it’s other female. Yeah, yeah. And I have to say, like my experience across my life, and these are some of the things that I would feel uncomfortable saying, and but at least I can kind of qualify myself if we do it here that, in my experience, females are the ones who appear more critical of other females. Or it can feel like that whether it’s true or not, but it can certainly feel like that. Certainly, as a schoolgirl, and you do…. and I think that’s very relevant. You do speak of social media as being the schoolgirl. That place where you are trying to discover who you are, and you’re looking at other people and going Oh, do I want to be like her? Oh, actually, everybody seems to really like her but okay. I’ll kind of ignore the fact that she’s bitchy. But I’d like to look like her, you know. And it is that space where you are kind of vulnerable. And when it comes to perfect bodies, I don’t think that men, I think a new generation may be different those who’ve grown up with the Internet, and they’re subjected to porn and just all these perfect bodies, but certainly in my generation, and before that, men are less critical of the female form and are excited by or aroused by the female form. Even if it has cellulite, or an extra few pounds, it’s much more organic than the eight pack and the looking perfect. That’s certainly what it was. When I was there. I don’t know whether it’s actually changed, it could change. That’s where I get fearful. But I definitely assume it impacts on women and how they feel and how they would feel undressing in front of people and all the rest. Anyway, tell us a little bit about the Bodies chapter and what the social media actually does.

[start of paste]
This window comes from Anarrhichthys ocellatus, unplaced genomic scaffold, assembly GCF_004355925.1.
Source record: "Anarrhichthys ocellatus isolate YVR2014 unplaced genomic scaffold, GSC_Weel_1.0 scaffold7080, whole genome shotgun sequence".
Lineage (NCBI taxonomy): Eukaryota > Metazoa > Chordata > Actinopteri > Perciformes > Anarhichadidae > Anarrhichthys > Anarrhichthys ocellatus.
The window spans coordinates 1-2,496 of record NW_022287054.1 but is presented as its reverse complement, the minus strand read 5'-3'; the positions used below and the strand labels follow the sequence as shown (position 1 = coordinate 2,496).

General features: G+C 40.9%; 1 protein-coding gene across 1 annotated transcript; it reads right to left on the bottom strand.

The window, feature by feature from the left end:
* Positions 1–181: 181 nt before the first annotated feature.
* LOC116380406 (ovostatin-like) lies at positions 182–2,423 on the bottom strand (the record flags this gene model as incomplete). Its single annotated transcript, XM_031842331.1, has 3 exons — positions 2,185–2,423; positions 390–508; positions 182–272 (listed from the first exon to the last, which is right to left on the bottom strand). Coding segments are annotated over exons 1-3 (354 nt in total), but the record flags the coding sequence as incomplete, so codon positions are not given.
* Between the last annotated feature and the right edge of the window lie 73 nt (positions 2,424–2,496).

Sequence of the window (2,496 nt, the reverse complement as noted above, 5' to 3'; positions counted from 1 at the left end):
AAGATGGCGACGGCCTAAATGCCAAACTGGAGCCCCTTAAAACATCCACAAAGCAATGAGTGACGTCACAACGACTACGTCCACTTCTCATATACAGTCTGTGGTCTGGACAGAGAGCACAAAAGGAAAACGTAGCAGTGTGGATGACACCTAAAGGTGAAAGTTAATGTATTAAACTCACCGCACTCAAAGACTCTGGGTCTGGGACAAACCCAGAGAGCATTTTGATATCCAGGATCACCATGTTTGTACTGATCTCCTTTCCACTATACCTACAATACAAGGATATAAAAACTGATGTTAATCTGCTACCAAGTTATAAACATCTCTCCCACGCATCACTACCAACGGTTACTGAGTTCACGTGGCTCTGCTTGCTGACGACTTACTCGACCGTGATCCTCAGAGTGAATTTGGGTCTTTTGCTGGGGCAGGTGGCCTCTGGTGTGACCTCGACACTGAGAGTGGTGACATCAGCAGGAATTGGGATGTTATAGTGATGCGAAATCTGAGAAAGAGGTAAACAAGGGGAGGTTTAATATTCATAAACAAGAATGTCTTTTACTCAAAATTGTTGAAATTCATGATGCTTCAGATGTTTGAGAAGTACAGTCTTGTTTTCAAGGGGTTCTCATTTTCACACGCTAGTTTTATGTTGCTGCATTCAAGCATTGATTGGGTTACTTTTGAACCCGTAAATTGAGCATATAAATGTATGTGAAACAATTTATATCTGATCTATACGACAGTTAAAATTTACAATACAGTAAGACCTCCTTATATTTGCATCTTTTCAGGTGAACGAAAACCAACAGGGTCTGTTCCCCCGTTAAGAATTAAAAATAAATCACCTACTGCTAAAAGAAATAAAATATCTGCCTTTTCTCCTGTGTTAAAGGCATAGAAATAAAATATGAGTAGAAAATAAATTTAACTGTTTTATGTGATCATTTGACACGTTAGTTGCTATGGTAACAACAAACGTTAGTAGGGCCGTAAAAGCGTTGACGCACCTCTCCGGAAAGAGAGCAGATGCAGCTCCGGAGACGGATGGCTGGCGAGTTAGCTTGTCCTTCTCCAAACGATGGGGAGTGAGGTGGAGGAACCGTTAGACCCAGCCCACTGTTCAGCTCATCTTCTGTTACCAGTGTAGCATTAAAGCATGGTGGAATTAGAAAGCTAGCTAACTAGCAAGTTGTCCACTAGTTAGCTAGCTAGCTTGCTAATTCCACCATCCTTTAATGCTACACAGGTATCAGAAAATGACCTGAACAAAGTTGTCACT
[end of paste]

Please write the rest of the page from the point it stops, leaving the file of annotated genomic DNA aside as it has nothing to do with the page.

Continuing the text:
Mary McGill 26:01
Yes, one of the things that is a big selling point for something like Instagram, if you go to its about page is it’ll tell you that, you know, you can create yourself on your self expression, values, be seen all this good stuff that really appeals to us as human beings, because we’re like, oh, yeah, I like the idea of being seen. And like the idea of creating myself, This all sounds like a lot of fun. We love to look as human beings, we’re very visually driven. We love images. And so you know, that’s all to the good. And in practice, though, not everybody gets to be seen in the same way. And that’s what the bodies chapter looks at, you know, so the likes of the Kardashians will get a high degree of visibility always, even when they come very, very close to breaking the terms of service. For people who don’t have that kind of following or for people who were challenging, we’ll say, traditional understandings of the female body just as an example, they will find themselves quite often censored, they may have their account taken away from them, they may have their images taken down.
Sabina Brennan 27:02